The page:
How to Forecast Website Traffic Revenue
The starting point for any website traffic revenue estimate is the amount of traffic reaching your website, this can be estimated using the techniques discussed in our website traffic estimator post.
Having estimated the amount of traffic, in this post we are going to use this figure as the first line of the website traffic revenue projection (available in Excel format at the link below) and apply the following techniques.
Using the Website Traffic Revenue Estimator
The conversion rate represents the percentage of traffic to your website which actually makes a purchase. The conversion rate will vary from business to business and will depend on where the traffic is coming from, for example if you use affiliates the conversion rate will be much higher. To keep things simple we suggest you use an average rate for all traffic – in this example we have used 1%, unless you have historical information to support your numbers, we suggest you keep it low.
When it comes to sales projections, you need to set a balance between too little and too much information. Most businesses have different types of sales e.g. product lines, departments, customer groups etc. so you’ll eventually need an estimate for each main type. We would suggest no more than six types and perhaps a final one for sundry sales. If you can’t breakdown into types at this stage then work with a total sales figure. In this example we have broken down sales into two product types, these might be actual products, widget A and widget B, or they might be groups of products eg Equipment, Food, Export etc. In our example projection we have Product A and Product B and have chosen a 60%/40% sales mix.
To calculate the sales units for each product, you simply multiply the traffic to your website by the conversion rate, and multiply this by the sales mix %
E.g. Sales units for product A=Traffic to website x conversion rate x sales mix for product A
For month 1 = 5,950 x 1% x 60% = 36 units of product A
Website Traffic Revenue Projections
Website traffic revenue projections are obtained by multiplying the unit sales for each product by the unit price for each product. The unit price will either be a known commodity, if you are dealing with individual products, or you need to use an average price for a group of products. If unit sales of products within a group are not similar, you should use a weighted average price.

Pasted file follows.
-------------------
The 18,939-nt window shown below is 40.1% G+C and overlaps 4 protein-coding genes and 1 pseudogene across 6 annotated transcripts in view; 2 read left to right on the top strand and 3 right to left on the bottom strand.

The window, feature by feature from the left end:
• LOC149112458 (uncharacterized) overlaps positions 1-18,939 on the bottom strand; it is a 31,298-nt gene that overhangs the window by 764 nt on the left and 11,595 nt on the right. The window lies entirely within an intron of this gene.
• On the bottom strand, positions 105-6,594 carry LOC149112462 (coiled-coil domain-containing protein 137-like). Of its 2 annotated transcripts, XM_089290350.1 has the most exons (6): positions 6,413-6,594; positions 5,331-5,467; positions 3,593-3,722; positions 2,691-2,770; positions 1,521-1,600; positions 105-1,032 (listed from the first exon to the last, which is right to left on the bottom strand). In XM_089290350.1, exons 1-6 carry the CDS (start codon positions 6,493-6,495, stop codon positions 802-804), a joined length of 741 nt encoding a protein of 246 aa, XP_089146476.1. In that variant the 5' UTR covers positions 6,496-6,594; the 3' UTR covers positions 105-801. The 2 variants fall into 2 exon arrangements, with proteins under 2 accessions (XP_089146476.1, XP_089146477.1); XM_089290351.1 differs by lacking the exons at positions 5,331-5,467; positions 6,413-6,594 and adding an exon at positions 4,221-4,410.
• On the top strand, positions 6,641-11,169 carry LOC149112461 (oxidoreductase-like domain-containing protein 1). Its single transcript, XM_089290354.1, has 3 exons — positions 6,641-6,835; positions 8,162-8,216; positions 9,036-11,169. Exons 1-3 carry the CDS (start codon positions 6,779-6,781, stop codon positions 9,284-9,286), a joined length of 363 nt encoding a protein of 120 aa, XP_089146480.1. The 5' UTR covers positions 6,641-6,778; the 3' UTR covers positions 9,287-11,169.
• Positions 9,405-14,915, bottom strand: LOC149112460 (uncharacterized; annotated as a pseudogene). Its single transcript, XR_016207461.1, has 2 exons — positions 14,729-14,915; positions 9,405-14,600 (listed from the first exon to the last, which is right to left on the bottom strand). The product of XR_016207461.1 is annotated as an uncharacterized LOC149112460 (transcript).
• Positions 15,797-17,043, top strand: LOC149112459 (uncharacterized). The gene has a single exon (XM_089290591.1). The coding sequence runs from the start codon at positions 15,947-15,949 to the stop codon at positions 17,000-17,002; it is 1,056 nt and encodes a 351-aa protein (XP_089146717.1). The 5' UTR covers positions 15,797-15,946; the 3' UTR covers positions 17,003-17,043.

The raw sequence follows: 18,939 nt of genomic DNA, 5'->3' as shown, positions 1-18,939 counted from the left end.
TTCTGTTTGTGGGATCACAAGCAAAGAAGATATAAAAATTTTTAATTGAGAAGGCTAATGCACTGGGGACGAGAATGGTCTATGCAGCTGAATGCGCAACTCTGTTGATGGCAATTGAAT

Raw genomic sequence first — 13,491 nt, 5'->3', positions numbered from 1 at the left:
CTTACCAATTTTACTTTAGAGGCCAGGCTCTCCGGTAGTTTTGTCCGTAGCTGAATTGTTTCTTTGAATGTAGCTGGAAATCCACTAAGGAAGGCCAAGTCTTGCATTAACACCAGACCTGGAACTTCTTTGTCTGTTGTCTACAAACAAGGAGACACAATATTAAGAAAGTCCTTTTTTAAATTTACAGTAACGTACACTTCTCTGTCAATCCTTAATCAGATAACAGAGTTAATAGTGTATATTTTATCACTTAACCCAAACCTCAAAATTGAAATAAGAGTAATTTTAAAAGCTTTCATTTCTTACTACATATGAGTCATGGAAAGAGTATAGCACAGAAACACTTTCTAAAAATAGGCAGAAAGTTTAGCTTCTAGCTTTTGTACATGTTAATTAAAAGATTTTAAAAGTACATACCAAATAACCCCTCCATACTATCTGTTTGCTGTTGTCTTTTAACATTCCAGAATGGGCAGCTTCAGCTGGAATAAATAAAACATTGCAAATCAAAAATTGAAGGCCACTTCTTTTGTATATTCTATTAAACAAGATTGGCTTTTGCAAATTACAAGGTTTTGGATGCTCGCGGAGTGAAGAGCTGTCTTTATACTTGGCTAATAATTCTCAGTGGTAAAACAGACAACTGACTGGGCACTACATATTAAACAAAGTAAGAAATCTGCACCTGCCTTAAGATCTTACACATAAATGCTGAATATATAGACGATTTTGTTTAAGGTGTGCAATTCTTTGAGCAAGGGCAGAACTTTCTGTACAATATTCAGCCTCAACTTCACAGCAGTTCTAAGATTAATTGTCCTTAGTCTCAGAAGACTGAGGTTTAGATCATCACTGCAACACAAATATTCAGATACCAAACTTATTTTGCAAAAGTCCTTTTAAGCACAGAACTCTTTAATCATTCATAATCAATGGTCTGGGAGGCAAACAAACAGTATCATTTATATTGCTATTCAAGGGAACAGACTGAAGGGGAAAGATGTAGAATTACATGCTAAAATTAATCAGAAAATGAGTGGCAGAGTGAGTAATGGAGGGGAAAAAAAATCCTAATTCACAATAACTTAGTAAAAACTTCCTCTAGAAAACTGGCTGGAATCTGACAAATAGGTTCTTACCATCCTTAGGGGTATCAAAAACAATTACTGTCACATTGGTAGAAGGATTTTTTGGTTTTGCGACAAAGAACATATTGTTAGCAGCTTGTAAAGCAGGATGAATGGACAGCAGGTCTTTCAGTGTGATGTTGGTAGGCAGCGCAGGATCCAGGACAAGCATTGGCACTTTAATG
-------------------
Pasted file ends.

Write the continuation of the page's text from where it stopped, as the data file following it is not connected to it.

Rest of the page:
Website Traffic Revenue Projection Download
The website traffic revenue projection template is available for download in Excel format by following the link below.
The revenue forecast produced by this template can be used as the starting point for our Financial Projections Template, as part of a business plan for a website based business.
Finally a few words of warning, avoid wishful thinking, (take 20-30% off the figure you first thought of), avoid too much detail in analyzing the types of sale you have, and make sure the sales are within your businesses capacity, for example if you are manufacturing widgets with a given capacity, there’s no point in projecting sales well above this unless you have plans to expand.
And finally, remember you are planning not accounting.
Users use the free website traffic revenue plan template to generate sales projections at their own risk. We make no warranty or representation as to its accuracy and we are covered by the terms of our legal disclaimer, which you are deemed to have read. This is an example of an website traffic business plan sales forecasting software that you might use when considering how to start your own website based business. It is purely illustrative. This is not intended to reflect general standards or targets for any particular company or sector. If you do spot a mistake in the website traffic revenue projection template, please let us know and we will try to fix it.
About the Author
Chartered accountant Michael Brown is the founder and CEO of Plan Projections. He has worked as an accountant and consultant for more than 25 years and has built financial models for all types of industries. He has been the CFO or controller of both small and medium sized companies and has run small businesses of his own. He has been a manager and an auditor with Deloitte, a big 4 accountancy firm, and holds a degree from Loughborough University.